Week Six


In our study of  Wassaily Kandinsky, we made our own Kandinsky circles.   Like our Composer of the month, Igor Stravinsky, Kandinsky is also from Russia.   At The National Gallery of Art Kids‘ site we checked out Kandinsky’s Improvisation 31 (Sea Battlle).  We read Kandinsky Sky Blue – An Art Play Book by Max-Henri de Larminat.

Miles has been accumulating interest in knights and samurai after reading Knight at Dawn and Night of the Ninjas by Mary Pope Osborne (and the ‘Samurai Sword’, one of the fine works by Scooby Doo).  We checked out the Metropolitan Museum of Art‘s interactive site and its information about knights and armor around the world as well as curators.  Miles’ favorite was seeing how a samurai put on all these layers of protection (found at the MET’s interactive site).

This lead us to the Minneapolis Institute of Arts to see a Japanese Samurai body armor.

On our way to see the Samurai armor, we saw some Egyptian artifacts.

Miles and Parker tried a Makala game, which involved moving dried chickpeas around a wooden board.

Elephant mask from Africa

Japanese Samurai body armor, complete with praying mantis on helmet

Medeval body armor

Most likely inspired by our trip to MIA

Primary Colors and the Color Wheel

Our discussion of primary colors began with pieces of clay dough (red, yellow, and blue).  Then one at a time, bits of colors would hug and make a new color.


After reading about African animals and their habitats, we listened (and watched the video) to Ethnic African Music while decorating lion and elephant masks.  Africa by Mel Friedman and  One Small Square African Savanna by Donald M. Silver are two of our favorites.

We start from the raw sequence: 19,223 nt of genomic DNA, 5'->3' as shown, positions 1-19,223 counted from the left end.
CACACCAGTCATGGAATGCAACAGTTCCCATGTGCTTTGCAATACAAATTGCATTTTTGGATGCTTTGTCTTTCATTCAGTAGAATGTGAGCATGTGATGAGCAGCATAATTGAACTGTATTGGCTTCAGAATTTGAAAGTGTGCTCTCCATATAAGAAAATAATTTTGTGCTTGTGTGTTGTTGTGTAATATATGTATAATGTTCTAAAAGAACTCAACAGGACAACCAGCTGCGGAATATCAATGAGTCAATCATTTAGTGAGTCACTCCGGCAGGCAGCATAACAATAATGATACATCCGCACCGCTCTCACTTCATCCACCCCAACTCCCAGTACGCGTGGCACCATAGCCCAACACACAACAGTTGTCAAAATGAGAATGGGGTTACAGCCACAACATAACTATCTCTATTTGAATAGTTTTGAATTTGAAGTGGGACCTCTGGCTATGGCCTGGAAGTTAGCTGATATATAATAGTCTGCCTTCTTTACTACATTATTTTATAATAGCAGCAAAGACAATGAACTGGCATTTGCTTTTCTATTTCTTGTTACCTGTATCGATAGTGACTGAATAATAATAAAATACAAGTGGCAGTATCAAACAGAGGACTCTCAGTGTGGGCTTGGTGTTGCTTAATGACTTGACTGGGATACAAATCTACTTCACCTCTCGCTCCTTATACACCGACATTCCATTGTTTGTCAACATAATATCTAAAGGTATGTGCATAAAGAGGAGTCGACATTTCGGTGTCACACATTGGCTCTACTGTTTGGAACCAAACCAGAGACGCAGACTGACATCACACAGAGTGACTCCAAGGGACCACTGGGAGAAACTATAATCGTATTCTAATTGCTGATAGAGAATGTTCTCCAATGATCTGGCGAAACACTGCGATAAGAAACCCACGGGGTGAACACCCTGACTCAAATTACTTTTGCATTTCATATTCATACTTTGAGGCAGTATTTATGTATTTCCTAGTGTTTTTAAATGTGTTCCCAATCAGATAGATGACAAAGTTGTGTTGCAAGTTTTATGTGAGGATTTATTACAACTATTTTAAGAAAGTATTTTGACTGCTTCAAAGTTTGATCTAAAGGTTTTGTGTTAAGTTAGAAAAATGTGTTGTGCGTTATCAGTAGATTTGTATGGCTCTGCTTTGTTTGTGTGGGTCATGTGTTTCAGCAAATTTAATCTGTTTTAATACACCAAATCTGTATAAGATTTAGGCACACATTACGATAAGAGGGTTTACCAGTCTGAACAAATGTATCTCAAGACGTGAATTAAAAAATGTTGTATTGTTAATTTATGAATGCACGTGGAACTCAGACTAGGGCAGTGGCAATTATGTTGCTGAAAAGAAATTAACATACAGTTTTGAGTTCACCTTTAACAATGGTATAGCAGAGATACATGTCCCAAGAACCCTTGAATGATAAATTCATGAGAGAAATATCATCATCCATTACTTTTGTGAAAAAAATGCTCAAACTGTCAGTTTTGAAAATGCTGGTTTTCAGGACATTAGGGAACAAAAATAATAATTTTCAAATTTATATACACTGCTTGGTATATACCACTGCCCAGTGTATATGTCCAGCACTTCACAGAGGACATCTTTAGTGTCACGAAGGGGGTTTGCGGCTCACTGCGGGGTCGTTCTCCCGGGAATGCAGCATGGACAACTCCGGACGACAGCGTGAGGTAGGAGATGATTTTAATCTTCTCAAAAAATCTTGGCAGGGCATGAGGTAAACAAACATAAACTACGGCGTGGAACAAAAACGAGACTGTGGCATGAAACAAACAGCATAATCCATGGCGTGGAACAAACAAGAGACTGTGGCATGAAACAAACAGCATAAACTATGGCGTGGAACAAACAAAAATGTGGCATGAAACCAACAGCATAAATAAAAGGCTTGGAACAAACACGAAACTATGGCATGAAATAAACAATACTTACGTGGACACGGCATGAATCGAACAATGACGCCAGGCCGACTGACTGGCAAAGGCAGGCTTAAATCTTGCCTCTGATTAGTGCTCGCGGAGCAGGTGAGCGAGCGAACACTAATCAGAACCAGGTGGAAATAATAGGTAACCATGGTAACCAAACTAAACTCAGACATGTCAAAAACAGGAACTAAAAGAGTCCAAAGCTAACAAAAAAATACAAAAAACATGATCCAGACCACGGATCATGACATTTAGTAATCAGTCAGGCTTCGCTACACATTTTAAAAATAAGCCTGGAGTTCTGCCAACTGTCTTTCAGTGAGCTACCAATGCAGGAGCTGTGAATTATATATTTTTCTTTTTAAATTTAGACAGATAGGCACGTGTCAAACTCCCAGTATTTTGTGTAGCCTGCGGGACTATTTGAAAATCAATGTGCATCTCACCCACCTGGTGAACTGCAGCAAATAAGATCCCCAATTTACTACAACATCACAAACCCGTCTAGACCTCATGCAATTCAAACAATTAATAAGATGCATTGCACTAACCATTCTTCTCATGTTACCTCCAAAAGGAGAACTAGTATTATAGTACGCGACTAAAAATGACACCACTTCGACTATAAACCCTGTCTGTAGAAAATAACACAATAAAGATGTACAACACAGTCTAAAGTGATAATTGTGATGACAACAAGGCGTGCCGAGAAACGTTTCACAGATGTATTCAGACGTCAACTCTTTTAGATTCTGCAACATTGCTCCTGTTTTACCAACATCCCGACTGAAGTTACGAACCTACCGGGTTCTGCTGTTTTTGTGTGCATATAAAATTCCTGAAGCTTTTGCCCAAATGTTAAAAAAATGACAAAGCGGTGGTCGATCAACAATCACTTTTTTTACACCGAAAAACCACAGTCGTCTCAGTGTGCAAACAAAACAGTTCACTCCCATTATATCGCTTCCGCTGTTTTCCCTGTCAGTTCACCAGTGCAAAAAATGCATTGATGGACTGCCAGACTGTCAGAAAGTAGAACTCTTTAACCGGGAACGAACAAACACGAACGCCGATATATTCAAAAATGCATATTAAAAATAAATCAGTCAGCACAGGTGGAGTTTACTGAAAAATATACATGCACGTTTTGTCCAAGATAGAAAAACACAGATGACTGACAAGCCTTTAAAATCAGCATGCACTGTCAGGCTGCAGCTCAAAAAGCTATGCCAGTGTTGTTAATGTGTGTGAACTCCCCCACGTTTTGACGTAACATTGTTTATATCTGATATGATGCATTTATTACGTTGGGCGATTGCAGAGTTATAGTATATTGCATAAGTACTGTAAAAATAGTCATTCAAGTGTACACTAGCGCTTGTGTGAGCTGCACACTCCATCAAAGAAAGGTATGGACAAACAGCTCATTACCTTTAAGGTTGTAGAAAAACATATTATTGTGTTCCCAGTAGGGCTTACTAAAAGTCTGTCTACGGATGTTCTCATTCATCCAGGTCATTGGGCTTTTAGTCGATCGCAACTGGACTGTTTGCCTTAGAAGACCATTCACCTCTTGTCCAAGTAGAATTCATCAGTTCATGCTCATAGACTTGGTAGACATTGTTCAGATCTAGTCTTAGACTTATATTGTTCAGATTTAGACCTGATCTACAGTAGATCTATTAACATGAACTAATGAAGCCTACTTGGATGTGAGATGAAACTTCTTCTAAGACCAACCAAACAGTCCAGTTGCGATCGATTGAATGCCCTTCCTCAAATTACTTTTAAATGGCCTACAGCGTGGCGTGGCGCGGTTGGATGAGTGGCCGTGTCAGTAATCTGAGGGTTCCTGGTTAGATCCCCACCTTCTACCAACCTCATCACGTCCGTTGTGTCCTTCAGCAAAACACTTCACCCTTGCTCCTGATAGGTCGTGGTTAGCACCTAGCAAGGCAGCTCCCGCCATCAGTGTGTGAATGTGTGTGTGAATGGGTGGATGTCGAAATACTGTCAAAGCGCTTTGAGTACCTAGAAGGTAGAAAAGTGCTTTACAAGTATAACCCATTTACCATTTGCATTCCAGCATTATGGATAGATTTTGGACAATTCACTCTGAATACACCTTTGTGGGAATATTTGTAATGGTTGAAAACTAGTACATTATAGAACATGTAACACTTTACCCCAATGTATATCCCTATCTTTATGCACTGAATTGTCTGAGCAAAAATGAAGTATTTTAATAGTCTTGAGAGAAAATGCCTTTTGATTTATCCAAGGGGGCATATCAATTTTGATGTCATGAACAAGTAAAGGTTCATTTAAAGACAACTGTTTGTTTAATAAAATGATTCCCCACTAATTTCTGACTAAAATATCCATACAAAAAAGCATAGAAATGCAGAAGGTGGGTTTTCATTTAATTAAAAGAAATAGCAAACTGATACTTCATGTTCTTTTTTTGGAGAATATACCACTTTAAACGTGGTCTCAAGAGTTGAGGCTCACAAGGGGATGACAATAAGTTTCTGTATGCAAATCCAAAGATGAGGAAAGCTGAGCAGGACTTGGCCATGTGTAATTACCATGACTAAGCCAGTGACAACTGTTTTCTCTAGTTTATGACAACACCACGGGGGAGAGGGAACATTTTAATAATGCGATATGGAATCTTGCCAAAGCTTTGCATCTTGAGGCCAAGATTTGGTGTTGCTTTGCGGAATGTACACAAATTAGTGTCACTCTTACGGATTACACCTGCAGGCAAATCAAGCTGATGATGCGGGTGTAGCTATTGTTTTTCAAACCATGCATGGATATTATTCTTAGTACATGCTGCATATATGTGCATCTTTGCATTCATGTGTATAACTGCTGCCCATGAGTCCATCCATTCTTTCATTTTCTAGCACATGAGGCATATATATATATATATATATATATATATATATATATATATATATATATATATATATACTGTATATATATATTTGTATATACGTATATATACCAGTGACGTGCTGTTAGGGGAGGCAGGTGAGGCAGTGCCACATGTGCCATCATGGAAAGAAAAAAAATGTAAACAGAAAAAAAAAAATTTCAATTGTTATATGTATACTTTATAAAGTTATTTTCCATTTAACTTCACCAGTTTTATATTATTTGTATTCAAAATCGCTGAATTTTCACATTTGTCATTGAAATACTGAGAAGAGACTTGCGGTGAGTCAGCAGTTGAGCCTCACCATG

Every morning Miles records the weather on our monthly  weather and season chart. One morning we brought the thermometer outside when went out to play.  When we came back in it in, Miles recorded the temperature, what he wore outside, what activities he likes to do (in this weather), and draws a picture of  something outside (such as fallen leaves).  We will do this once per week to practice reading a thermometer and making a connection to temperature, apparel, and seasons.

We discussed photosynthesis, basic needs of plant life, and measured pea plants (11 1/2″ tall already).  Miles estimated the height and amount of leaves one week from now.

Language Arts

While I made lunch one day, Miles entertained us with knock knock jokes from Old Turtle’s Knock-Knock, Jokes, and Riddles by Leonard P. Kessler.  One of his favorite reads about Africa was National Geographic Safari by Gail Truchman.

Miles practiced punctuation, capitalization, and comprehension exercises.  He also started a 100 word spelling list (10 words at a time) of High Frequency Words.

On Gum Ball Thursday, we read a poem called Bubble Gum Tree, book Silly Street by Jeff Foxworthy.  We also read some poems and action poems from our collection of High Five (by Highlights) magazines.

The poetry popper (balloons filled with types of poems) for this week is Cinquain, which heightens awareness about nouns and adjectives.  We wrote one about gumballs and another about cookies (can you tell what we’ve been eating lately?).

Handwriting Worksheets‘s site allows you to create a print sheet with your own words, sentences, or paragraphs.  Miles and Parker both liked practicing their names (using lower case letters for Parker), phone number, and silly sentences.